Bob Rea, a farmer in Salem Township in Columbiana County, has helped form a group of landowners who are negotiating with drilling companies for rights to natural gas on their properties.
By GRACE WYLER
The natural-gas boom sweeping the Appalachian Basin has hit Columbiana County in full force, with gas producers moving to snap up mineral-rights leases in the area’s lucrative shale formations.
But the land rush has left many property owners overwhelmed by the leasing process and concerned they might not be getting a fair deal for their hydrocarbons.
Bob Rea, a farmer who owns 40 acres south of Salem, has taken matters into his own hands. Rea and several of his neighbors have formed a land group to educate themselves on an industry that has the potential to make them overnight millionaires.
“We are trying to address the issues from the standpoint of how we can best protect ourselves,” Rea said. “These are capitalists, and they want to make money. The way you make money is you buy low and you sell high — there is nothing wrong with what they’re doing; it just feels wrong when you are on the low side.”
The group, which began as an informal collective of about 65 families from the Salem area, has exploded in both size and scope.
The Associated Landowners of the Ohio Valley, as the group is now known, represents more than 200 landowners in Columbiana County, who together own about 20,000 acres of unleased land.
“All we want to do is try to level the playing the field a little bit,” Rea said. “We want to make it so that those of us who aren’t educated in this new technology at least have a chance to defend ourselves in the negotiations to get the best that we can.”
Across Columbiana County, leasing agents have been working aggressively to persuade landowners to sign over their subsurface mineral rights.
The county recorded 556 leases in the first 10 months of 2010, compared with 196 leases signed in the same period last year, according to the Columbiana County recorder’s office.
Every day more than 20 leasing agents duke it out over the office’s two microfilm machines, said deputy recorder Diana Reiter.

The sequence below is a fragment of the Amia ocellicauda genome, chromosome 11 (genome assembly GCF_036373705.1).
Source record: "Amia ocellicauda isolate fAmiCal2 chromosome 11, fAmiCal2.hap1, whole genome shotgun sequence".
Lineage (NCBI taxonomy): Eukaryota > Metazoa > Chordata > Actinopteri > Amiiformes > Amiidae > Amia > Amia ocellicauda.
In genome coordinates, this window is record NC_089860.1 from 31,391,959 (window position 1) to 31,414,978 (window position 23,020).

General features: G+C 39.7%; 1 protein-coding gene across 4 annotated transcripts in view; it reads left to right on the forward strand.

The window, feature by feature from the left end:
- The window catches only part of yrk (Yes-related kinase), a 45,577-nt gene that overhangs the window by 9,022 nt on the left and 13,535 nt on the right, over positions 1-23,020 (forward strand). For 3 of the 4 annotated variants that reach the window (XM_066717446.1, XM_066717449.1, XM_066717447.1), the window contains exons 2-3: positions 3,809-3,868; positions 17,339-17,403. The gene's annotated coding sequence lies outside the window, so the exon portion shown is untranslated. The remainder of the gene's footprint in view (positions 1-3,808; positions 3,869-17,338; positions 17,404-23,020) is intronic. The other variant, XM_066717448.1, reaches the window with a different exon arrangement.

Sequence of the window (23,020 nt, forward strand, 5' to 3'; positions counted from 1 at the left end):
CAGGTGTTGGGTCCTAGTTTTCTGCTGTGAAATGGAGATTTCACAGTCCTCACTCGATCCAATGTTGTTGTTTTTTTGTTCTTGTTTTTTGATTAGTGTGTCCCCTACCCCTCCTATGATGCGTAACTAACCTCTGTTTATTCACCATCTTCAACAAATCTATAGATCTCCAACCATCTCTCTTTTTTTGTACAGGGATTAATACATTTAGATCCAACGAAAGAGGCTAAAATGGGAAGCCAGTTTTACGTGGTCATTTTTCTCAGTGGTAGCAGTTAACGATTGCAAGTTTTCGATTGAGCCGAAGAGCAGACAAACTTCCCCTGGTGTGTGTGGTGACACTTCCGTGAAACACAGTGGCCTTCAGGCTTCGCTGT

“You usually can’t move back there,” Reiter said. “The companies call every day to see how many more people we can handle.”
As competition for land has escalated, so has the price companies are willing to pay.
Mineral-rights leases are now worth upwards of $2,000 per acre, up from about $750 per acre earlier this year.
“I have been in this business 37 years, and I have never quite seen the feeding frenzy that I have seen here in the past few months,” said Ben Funderberg, vice president at Ohio Valley Energy, an oil- and gas-leasing company based in Austintown. “It really is a land grab.”
Drillers were initially drawn to the region by the Marcellus Shale, a massive natural-gas formation that stretches across New York, Pennsylvania, West Virginia and parts of Ohio. Marcellus wells are thought to be more productive in the northeastern part of the formation, where the shale is thickest.
But leasing and drilling activity has been moving west across the Appalachian Basin, Funderberg said. While a moratorium on shale drilling in New York could play a minor role in the westward shift, geology is usually the primary decision-making factor in the oil and gas industry, he said.
Producers are likely looking at the Utica Shale, an Ordivinian formation below the Marcellus, Funderberg said. The Utica is thought to contain oil as well as natural gas.
Small, independent gas producers such as Ohio Valley Energy have been drilling conventional natural-gas wells in the Clinton sandstone for several decades, Funderberg said.
But the recent activity is driven by the biggest players in the energy industry, which have the resources to drill the more expensive and technologically advanced shale wells.